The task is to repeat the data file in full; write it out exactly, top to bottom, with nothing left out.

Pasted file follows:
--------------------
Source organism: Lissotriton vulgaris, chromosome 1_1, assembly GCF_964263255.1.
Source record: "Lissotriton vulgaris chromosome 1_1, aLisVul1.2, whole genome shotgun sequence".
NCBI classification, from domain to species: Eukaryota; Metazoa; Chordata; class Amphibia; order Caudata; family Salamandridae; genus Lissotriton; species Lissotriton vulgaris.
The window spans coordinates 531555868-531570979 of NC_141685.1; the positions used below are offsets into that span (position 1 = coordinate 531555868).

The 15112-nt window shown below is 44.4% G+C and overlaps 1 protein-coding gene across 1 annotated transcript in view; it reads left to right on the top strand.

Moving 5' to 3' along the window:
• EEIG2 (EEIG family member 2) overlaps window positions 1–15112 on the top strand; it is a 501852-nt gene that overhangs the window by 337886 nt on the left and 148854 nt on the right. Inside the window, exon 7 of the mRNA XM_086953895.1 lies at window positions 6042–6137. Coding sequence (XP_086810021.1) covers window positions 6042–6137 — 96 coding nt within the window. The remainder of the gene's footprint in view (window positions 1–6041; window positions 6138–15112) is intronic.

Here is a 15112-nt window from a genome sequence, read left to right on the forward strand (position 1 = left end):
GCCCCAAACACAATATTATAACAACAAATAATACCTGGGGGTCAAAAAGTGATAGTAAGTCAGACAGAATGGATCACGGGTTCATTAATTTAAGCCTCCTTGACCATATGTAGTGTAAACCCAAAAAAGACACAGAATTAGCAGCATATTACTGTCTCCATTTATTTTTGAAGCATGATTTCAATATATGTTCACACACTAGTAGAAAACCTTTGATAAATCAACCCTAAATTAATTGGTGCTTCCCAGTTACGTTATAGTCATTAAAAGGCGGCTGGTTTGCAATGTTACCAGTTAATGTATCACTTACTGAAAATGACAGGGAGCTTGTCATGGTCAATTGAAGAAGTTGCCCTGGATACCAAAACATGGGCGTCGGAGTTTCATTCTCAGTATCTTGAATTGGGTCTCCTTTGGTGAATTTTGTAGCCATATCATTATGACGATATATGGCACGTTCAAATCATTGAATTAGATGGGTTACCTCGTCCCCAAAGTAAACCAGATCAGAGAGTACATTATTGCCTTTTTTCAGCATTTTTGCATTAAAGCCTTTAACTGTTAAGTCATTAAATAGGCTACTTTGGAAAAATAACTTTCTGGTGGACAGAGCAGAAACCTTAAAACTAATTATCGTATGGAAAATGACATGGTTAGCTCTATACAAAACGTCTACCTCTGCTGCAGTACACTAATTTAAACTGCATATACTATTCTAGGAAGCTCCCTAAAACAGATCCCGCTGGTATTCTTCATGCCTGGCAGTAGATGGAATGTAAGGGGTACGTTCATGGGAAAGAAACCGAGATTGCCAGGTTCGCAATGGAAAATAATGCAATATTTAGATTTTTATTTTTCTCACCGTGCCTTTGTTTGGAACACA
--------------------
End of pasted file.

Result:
Source organism: Lissotriton vulgaris, chromosome 1_1, assembly GCF_964263255.1.
Source record: "Lissotriton vulgaris chromosome 1_1, aLisVul1.2, whole genome shotgun sequence".
NCBI classification, from domain to species: Eukaryota; Metazoa; Chordata; class Amphibia; order Caudata; family Salamandridae; genus Lissotriton; species Lissotriton vulgaris.
The window spans coordinates 531555868-531570979 of NC_141685.1; the positions used below are offsets into that span (position 1 = coordinate 531555868).

The 15112-nt window shown below is 44.4% G+C and overlaps 1 protein-coding gene across 1 annotated transcript in view; it reads left to right on the top strand.

Moving 5' to 3' along the window:
• EEIG2 (EEIG family member 2) overlaps window positions 1–15112 on the top strand; it is a 501852-nt gene that overhangs the window by 337886 nt on the left and 148854 nt on the right. Inside the window, exon 7 of the mRNA XM_086953895.1 lies at window positions 6042–6137. Coding sequence (XP_086810021.1) covers window positions 6042–6137 — 96 coding nt within the window. The remainder of the gene's footprint in view (window positions 1–6041; window positions 6138–15112) is intronic.

Here is a 15112-nt window from a genome sequence, read left to right on the forward strand (position 1 = left end):
GCCCCAAACACAATATTATAACAACAAATAATACCTGGGGGTCAAAAAGTGATAGTAAGTCAGACAGAATGGATCACGGGTTCATTAATTTAAGCCTCCTTGACCATATGTAGTGTAAACCCAAAAAAGACACAGAATTAGCAGCATATTACTGTCTCCATTTATTTTTGAAGCATGATTTCAATATATGTTCACACACTAGTAGAAAACCTTTGATAAATCAACCCTAAATTAATTGGTGCTTCCCAGTTACGTTATAGTCATTAAAAGGCGGCTGGTTTGCAATGTTACCAGTTAATGTATCACTTACTGAAAATGACAGGGAGCTTGTCATGGTCAATTGAAGAAGTTGCCCTGGATACCAAAACATGGGCGTCGGAGTTTCATTCTCAGTATCTTGAATTGGGTCTCCTTTGGTGAATTTTGTAGCCATATCATTATGACGATATATGGCACGTTCAAATCATTGAATTAGATGGGTTACCTCGTCCCCAAAGTAAACCAGATCAGAGAGTACATTATTGCCTTTTTTCAGCATTTTTGCATTAAAGCCTTTAACTGTTAAGTCATTAAATAGGCTACTTTGGAAAAATAACTTTCTGGTGGACAGAGCAGAAACCTTAAAACTAATTATCGTATGGAAAATGACATGGTTAGCTCTATACAAAACGTCTACCTCTGCTGCAGTACACTAATTTAAACTGCATATACTATTCTAGGAAGCTCCCTAAAACAGATCCCGCTGGTATTCTTCATGCCTGGCAGTAGATGGAATGTAAGGGGTACGTTCATGGGAAAGAAACCGAGATTGCCAGGTTCGCAATGGAAAATAATGCAATATTTAGATTTTTATTTTTCTCACCGTGCCTTTGTTTGGAACACA